Kentucky is soon to decide what is proving to be an extremely hotly contested election. Mitch McConnell, the Senate Majority Leader, is facing off against Alison Lundergan Grimes, Kentucky’s Secretary of State, for McConnell’s Senate seat, and the campaign has been muckraking, to say the least. It is extremely close, and there are a few hot-button issues that are serving to set voters on one side or the other. The issue of medical malpractice reform has come up again and again in the media, and has the potential to polarize voters.
As it stands right now, the current climate for medical malpractice in Kentucky is surprisingly patient-friendly. Medical malpractice is defined in Kentucky as a healthcare professional “violating the governing standard of care when providing treatment to a patient, causing the patient to suffer an injury.” This definition is noticeably wider than that of other states – Florida’s, for example, refers only to health care providers, then defines that further, leaving out certain classes like hospice workers or acupuncturists.
Kentucky has also bucked the prevailing trend when it comes to damages. The majority of other states have placed caps on punitive damages in medical malpractice cases, bowing to the cries of the medical lobby that insist enormous verdicts are common and will bankrupt doctors. Kentucky currently has no cap on punitive damages or attorney’s fees in malpractice cases.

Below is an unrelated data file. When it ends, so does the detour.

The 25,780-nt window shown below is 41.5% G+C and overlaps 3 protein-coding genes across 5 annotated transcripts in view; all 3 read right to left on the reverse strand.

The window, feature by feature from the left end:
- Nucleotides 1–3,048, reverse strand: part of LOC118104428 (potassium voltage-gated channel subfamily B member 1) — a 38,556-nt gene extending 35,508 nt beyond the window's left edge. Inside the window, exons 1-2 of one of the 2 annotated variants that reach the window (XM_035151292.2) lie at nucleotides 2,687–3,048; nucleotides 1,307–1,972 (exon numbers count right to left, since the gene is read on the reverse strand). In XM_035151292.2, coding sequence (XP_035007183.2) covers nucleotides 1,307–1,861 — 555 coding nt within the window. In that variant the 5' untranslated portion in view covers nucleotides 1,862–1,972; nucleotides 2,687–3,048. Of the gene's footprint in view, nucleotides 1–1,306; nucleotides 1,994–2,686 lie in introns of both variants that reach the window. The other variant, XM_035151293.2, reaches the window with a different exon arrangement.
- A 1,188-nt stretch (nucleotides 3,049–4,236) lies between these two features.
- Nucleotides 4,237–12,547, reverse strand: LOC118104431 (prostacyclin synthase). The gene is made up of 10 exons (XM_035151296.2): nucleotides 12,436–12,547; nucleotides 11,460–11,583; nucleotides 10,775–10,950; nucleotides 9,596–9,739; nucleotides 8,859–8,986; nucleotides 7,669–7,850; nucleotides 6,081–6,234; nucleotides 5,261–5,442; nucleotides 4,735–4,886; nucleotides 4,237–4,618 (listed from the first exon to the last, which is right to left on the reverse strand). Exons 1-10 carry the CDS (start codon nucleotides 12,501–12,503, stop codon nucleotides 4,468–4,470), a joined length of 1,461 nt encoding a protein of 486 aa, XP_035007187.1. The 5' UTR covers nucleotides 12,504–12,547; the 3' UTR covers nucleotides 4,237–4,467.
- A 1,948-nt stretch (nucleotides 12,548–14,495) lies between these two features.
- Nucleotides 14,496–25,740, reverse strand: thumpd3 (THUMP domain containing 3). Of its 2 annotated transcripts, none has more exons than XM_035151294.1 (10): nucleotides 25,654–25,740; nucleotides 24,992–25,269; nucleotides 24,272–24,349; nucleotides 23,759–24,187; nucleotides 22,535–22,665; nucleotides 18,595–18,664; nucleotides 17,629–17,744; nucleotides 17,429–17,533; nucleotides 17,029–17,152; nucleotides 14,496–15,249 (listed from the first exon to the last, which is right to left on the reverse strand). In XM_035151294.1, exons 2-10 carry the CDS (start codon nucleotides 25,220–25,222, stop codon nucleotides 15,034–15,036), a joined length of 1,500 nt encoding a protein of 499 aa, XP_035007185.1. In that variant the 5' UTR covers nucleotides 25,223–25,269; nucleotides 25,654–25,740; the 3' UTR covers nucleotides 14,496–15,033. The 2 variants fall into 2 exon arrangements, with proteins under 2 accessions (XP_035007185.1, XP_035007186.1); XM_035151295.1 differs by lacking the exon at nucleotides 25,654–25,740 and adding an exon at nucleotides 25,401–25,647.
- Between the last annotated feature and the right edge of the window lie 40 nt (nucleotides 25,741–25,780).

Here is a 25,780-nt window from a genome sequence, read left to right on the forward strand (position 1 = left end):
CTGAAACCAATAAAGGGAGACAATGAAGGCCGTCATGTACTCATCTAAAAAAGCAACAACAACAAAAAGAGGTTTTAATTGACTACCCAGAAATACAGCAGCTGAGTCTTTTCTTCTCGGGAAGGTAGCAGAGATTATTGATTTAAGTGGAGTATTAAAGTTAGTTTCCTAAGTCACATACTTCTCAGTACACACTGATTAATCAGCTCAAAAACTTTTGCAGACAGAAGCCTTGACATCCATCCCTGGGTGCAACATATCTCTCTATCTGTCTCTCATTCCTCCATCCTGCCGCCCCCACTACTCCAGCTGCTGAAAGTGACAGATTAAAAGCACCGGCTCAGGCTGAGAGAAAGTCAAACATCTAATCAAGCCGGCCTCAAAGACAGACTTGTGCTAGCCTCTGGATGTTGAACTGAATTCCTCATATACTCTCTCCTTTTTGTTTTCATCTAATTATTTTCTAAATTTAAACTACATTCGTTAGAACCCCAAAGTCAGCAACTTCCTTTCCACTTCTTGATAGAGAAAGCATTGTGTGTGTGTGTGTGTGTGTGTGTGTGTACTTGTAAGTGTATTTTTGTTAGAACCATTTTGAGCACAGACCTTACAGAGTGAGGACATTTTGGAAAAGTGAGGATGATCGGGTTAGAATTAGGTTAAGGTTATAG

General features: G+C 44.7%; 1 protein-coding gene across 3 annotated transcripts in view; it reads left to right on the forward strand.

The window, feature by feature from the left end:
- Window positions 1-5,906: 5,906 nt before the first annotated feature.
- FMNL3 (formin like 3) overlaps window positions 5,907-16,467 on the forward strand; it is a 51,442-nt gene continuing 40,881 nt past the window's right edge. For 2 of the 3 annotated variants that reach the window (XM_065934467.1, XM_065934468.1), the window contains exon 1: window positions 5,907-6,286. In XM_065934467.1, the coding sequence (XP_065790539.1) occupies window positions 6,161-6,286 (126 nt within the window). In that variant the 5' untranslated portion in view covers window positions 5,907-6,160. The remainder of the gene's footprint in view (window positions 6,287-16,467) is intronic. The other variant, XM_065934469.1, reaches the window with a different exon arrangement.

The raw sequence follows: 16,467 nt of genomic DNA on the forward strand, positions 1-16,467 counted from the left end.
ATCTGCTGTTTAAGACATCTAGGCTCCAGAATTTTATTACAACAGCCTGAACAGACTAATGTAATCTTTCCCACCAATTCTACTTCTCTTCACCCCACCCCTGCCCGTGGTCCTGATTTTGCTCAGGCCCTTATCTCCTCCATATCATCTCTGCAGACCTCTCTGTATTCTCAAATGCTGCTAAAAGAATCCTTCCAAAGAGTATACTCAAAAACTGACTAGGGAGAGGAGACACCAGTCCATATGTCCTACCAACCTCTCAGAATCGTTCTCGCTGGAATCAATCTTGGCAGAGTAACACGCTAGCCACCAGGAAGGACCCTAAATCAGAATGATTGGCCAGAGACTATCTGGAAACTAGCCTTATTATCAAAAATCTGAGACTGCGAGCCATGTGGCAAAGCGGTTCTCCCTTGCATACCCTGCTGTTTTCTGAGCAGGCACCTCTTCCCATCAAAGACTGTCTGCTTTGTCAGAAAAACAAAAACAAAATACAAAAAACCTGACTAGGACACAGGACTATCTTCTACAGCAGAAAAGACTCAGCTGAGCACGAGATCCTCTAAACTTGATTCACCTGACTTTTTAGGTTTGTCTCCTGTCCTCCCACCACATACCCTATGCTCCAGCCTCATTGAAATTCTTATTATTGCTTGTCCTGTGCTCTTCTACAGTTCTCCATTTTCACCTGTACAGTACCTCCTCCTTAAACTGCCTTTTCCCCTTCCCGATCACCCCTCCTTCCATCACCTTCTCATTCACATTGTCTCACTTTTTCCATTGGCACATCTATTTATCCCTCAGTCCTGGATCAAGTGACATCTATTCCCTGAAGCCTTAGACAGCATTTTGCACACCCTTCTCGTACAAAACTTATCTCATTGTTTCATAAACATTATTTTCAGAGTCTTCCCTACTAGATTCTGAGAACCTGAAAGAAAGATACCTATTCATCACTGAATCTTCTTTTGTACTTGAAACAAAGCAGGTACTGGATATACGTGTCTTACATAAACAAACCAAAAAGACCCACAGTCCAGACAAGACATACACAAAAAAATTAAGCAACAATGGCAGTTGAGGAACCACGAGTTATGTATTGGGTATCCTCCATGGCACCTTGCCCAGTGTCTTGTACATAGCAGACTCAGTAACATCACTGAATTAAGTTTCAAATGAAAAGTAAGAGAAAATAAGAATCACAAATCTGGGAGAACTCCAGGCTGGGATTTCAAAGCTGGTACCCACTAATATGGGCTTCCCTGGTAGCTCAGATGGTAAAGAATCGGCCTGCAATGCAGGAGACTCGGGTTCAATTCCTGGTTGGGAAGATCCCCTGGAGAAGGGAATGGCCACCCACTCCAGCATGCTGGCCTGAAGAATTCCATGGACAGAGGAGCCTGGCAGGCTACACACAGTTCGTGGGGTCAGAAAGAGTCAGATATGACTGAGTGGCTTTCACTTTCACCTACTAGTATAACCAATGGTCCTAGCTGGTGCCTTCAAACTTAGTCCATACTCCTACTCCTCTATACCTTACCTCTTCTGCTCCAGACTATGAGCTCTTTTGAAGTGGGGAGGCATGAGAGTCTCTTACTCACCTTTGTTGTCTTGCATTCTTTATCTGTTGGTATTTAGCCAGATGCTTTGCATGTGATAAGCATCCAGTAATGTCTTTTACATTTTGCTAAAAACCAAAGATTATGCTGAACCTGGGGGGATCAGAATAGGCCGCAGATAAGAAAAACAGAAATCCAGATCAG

Proponents of tort reform allege multiple reasons for why Kentucky should fall in line with the prevailing trend in medical malpractice rules – most notably, enacting a punitive damage cap. Dave Adkisson, the president of the Kentucky Chamber of Commerce, argues that the current medical liability climate in Kentucky actually drives away employers, because they fear incurring tort liability. He also makes the point that Kentucky already has a shortage of health care providers, and continuing unfettered malpractice liability will make that shortage worse.
Opponents of tort reform cite a distrust of the medical lobby and an unwillingness to tilt the proverbial playing field in a direction they already see as imbalanced. David Hyman, MD, JD, and Charles Silver, JD, co-authored an article published in Chest, a medical journal, that debunks many of the myths that proponents of tort reform in Kentucky propagate. Most notably, the idea that uninjured patients are routinely awarded ‘enormous verdicts’ and that ‘tort reform is the only answer’ is taken to task. The authors use data from Texas to show that after tort reform was adopted in 2003, very little changed in the amount of money plaintiffs were awarded.
There are several proposals before the Kentucky legislature that would tighten regulations, making the field arguably more level. One of the most talked-about is Senate Bill 119, which would create panels of medical experts to review claims. The opinions of the panel would not be binding, but they would create more persuasive evidence that a claim was frivolous that could be used in court. Opponents are unsure whether this would actually cut down on frivolous lawsuits, or if it would simply be another expensive boondoggle – the panels would require upkeep, after all.
If you or a loved one have been harmed by medical malpractice, it is important to know what you can and cannot do, and due to the expense of malpractice legislation it is often best to have an expert attorney on your side. Call the attorneys at Meinhart, Smith & Manning, PLLC today for a free consultation.